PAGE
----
Tokyo: Japan on Thursday said it will strengthen the surveillance power of its air force, a day after the first-ever intrusion into the country's airspace by a Chinese government aircraft.
"We will take all possible steps for the defense of our airspace," Osamu Fujimura, chief Cabinet secretary, told a news conference, noting that the Defence Ministry is considering "more effective operations" of the Air Self-Defence Force's Airborne Warning and Control Systems, as well as the E-2C airborne early-warning aircraft, Kyodo news reported.
On Thursday, a Chinese government airplane entered Japan's airspace over the Senkaku Islands, the sovereignty of which is claimed by Beijing, for the first time since the ministry started keeping such records in 1958.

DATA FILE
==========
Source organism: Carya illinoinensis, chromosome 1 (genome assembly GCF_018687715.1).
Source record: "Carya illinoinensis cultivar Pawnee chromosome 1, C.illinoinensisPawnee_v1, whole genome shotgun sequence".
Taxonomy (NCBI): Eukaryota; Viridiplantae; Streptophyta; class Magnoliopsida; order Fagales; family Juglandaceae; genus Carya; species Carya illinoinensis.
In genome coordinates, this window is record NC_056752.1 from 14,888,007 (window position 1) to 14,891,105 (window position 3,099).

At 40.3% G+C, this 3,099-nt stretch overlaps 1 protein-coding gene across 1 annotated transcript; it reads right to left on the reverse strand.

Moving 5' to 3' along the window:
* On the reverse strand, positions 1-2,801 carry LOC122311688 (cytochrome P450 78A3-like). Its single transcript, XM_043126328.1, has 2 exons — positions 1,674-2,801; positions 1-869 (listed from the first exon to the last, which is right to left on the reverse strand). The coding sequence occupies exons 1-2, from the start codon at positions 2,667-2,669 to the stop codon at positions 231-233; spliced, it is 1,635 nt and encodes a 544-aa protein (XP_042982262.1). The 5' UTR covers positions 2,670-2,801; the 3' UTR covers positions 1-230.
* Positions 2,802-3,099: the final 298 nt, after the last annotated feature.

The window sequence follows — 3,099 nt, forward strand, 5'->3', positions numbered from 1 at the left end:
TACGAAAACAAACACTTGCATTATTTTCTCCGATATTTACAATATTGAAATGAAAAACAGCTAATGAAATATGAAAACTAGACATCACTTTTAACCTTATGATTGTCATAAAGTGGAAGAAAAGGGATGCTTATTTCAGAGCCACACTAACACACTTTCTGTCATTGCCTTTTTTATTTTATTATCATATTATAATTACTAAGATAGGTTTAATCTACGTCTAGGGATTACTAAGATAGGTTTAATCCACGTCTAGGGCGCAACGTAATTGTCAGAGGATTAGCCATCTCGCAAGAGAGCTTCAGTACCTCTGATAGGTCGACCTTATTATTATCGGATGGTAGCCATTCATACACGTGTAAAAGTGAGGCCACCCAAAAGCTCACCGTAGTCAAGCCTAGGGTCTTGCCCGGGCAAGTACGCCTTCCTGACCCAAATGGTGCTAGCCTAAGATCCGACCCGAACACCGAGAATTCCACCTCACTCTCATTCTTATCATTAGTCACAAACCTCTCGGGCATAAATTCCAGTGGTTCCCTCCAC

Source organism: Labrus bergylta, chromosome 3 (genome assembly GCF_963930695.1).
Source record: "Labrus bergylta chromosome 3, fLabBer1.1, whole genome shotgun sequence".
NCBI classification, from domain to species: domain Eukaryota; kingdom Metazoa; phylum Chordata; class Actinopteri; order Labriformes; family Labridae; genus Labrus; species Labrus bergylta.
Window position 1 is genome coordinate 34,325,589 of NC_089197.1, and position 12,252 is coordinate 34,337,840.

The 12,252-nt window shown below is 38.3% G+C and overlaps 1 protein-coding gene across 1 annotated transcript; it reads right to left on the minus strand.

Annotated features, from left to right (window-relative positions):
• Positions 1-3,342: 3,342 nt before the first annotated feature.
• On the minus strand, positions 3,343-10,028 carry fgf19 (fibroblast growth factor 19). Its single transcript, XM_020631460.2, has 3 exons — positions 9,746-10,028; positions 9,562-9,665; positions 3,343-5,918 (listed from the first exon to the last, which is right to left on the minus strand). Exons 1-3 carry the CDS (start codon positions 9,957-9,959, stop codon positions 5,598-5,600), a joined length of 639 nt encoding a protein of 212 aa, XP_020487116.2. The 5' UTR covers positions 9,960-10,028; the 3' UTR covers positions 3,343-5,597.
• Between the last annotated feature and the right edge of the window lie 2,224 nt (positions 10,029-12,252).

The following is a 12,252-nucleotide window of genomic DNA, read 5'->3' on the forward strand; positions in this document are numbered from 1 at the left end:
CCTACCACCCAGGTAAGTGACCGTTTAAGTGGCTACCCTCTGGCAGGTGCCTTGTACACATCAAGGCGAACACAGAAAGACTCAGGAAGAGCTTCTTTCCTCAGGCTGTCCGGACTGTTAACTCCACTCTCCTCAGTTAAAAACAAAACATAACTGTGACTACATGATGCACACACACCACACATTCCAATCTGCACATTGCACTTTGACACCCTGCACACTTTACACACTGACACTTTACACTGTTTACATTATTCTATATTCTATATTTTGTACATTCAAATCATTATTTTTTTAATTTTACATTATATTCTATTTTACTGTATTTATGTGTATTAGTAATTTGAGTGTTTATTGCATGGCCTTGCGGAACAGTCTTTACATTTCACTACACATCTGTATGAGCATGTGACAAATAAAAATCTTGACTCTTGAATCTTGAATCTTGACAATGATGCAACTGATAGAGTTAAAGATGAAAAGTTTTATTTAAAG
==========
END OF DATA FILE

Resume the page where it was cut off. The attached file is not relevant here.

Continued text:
Japanese fighter jets were scrambled after the plane was spotted by the country's coast guard at 11:06 am about 15 kilometers south of one of the uninhabited islands in the East China Sea. But Self-Defense Force radar did not pick up the aircraft.
Fujimura said he believes the airspace intrusion by China was aimed at claiming control over the Japanese-administrated islands, adding that the government will "firmly deal with any action that infringes on our country's sovereignty."


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